Receiver operating characteristic curves of procalcitonin (AUC 0.663), CRP (AUC 0.556), WBC (AUC 0.597) for prediction of severe community-acquired pneumonia defined as PSI≥IV in the elderly CAP patients (≥65 years). AUC: area under the curve; CRP: C-reactive protein; WBC: white blood cell; PSI: pneumonia severity index; CAP: community-acquired pneumonia; PCT: procalcitonin.
© Copyright Policy - open-access
Related In: Results  -  Collection

License
Show All Figures
getmorefigures.php?uid=PMC3672412&req=5

Figure 1: Receiver operating characteristic curves of procalcitonin (AUC 0.663), CRP (AUC 0.556), WBC (AUC 0.597) for prediction of severe community-acquired pneumonia defined as PSI≥IV in the elderly CAP patients (≥65 years). AUC: area under the curve; CRP: C-reactive protein; WBC: white blood cell; PSI: pneumonia severity index; CAP: community-acquired pneumonia; PCT: procalcitonin.
Mentions: Based on a positive correlation between procalcitonin, white blood cells and PSI, CURB-65, ROC curve analysis was performed. When PSI class of IV or above was defined as severe community-acquired pneumonia, area under the ROC curve (AUC) was 0.663 for procalcitonin (Figure 1). With the cutoff value of 2 in CURB-65, AUC increased to 0.741 for procalcitonin while AUC was 0.644 for white blood cell count. Thus procalcitonin level demonstrated more effectively to predict pneumonia severity, compared with white blood cell count. A cutoff value of 0.265 ng/mL showed a sensitivity of 88.9% and specificity of 52.4% for procalcitonin (Figure 2).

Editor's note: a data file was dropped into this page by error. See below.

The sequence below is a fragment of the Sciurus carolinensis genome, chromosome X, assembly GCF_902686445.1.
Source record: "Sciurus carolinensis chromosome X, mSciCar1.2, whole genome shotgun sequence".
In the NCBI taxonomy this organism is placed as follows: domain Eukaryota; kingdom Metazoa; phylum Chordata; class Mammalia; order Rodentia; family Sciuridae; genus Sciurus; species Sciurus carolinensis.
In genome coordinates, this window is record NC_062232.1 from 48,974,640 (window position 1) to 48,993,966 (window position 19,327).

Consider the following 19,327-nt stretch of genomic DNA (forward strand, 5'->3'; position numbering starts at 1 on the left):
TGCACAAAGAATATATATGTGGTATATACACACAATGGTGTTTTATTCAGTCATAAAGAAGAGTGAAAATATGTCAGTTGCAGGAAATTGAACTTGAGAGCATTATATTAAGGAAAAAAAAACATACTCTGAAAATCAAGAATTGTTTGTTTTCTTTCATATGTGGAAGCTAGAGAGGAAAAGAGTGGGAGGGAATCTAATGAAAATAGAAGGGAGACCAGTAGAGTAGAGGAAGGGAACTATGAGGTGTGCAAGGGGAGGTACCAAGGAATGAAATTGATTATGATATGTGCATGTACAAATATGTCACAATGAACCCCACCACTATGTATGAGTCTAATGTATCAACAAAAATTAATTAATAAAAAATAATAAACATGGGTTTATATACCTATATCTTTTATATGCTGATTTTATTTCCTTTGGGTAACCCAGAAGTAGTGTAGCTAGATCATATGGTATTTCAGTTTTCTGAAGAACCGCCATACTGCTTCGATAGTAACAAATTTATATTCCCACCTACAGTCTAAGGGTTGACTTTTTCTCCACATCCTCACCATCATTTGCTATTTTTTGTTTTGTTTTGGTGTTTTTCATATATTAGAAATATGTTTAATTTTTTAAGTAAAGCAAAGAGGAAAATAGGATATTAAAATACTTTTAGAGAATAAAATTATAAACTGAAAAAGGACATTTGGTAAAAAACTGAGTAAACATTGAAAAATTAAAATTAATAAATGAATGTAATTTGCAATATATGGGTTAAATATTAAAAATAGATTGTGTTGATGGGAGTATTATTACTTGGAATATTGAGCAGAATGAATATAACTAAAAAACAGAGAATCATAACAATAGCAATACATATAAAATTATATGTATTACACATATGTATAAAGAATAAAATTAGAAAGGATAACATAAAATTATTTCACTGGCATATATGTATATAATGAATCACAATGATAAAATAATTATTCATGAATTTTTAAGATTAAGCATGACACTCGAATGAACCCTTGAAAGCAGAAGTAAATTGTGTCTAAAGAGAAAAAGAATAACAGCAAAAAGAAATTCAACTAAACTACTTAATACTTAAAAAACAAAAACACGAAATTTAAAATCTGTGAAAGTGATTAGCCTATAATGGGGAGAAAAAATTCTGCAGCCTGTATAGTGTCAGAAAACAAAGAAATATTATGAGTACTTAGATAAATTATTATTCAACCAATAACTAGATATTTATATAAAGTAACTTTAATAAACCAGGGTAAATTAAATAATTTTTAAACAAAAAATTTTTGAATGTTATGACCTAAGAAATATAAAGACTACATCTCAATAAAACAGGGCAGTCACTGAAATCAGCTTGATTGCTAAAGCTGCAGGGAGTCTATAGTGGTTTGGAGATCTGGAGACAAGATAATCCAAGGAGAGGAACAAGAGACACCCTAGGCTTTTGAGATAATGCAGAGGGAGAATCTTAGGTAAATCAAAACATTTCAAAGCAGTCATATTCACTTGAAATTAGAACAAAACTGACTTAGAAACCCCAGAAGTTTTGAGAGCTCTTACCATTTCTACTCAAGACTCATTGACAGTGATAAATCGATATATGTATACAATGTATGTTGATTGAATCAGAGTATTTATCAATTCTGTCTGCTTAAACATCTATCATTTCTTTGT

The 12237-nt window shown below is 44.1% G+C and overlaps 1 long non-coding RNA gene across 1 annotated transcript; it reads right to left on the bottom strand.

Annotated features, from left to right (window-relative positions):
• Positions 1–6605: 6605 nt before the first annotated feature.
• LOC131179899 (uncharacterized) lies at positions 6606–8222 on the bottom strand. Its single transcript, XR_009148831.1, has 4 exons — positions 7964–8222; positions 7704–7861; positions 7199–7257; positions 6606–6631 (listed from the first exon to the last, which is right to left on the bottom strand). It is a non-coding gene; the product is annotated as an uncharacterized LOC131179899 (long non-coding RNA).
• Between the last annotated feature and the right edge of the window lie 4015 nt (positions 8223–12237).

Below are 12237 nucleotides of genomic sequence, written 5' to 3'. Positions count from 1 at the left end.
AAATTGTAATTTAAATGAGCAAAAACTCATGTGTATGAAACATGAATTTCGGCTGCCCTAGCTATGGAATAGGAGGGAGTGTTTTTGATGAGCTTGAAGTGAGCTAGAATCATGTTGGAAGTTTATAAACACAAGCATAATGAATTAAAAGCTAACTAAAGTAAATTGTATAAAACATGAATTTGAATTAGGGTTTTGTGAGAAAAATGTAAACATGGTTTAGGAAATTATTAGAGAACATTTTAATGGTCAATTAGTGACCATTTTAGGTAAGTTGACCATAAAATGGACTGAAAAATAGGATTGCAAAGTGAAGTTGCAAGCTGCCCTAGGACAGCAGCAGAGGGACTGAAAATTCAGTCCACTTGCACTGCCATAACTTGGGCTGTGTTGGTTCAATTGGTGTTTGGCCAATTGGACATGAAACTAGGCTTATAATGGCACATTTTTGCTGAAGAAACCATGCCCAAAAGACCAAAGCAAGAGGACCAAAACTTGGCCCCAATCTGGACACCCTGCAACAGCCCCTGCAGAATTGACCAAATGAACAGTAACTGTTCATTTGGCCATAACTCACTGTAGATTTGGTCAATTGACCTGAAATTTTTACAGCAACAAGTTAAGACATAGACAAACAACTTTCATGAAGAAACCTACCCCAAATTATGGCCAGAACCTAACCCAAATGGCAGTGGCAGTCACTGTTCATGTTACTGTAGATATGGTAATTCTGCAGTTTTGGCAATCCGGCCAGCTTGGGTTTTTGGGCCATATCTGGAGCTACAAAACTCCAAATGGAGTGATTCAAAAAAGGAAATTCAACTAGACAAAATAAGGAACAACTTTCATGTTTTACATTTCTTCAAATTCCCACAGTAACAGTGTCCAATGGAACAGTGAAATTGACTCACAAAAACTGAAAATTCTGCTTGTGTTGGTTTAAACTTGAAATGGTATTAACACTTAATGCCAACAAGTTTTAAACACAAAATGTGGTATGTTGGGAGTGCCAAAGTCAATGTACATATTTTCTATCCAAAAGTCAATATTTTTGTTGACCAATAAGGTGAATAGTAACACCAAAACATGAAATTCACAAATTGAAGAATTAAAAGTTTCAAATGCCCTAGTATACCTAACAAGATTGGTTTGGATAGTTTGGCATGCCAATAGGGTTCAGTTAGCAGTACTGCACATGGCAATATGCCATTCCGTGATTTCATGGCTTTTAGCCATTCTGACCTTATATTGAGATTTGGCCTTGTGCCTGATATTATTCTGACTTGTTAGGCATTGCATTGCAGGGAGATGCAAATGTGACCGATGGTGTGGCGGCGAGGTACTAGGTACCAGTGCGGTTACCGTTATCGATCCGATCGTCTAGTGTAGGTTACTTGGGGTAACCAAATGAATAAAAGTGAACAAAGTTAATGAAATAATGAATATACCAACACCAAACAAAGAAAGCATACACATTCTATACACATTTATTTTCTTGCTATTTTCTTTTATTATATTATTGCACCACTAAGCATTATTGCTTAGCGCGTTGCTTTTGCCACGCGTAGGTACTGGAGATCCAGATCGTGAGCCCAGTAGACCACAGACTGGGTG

Bottom Line: This study covers 155 CAP cases admitted to Pusan National University Hospital between January 2010 and December 2010.The correlation between the levels of CRP or WBC and CAP severity was low.The levels of procalcitonin are more useful than the levels of CRP or WBC to predict the severity of CAP.

View Article: PubMed Central - PubMed

Affiliation: Department of Internal Medicine, Pusan National University School of Medicine, Busan, Korea.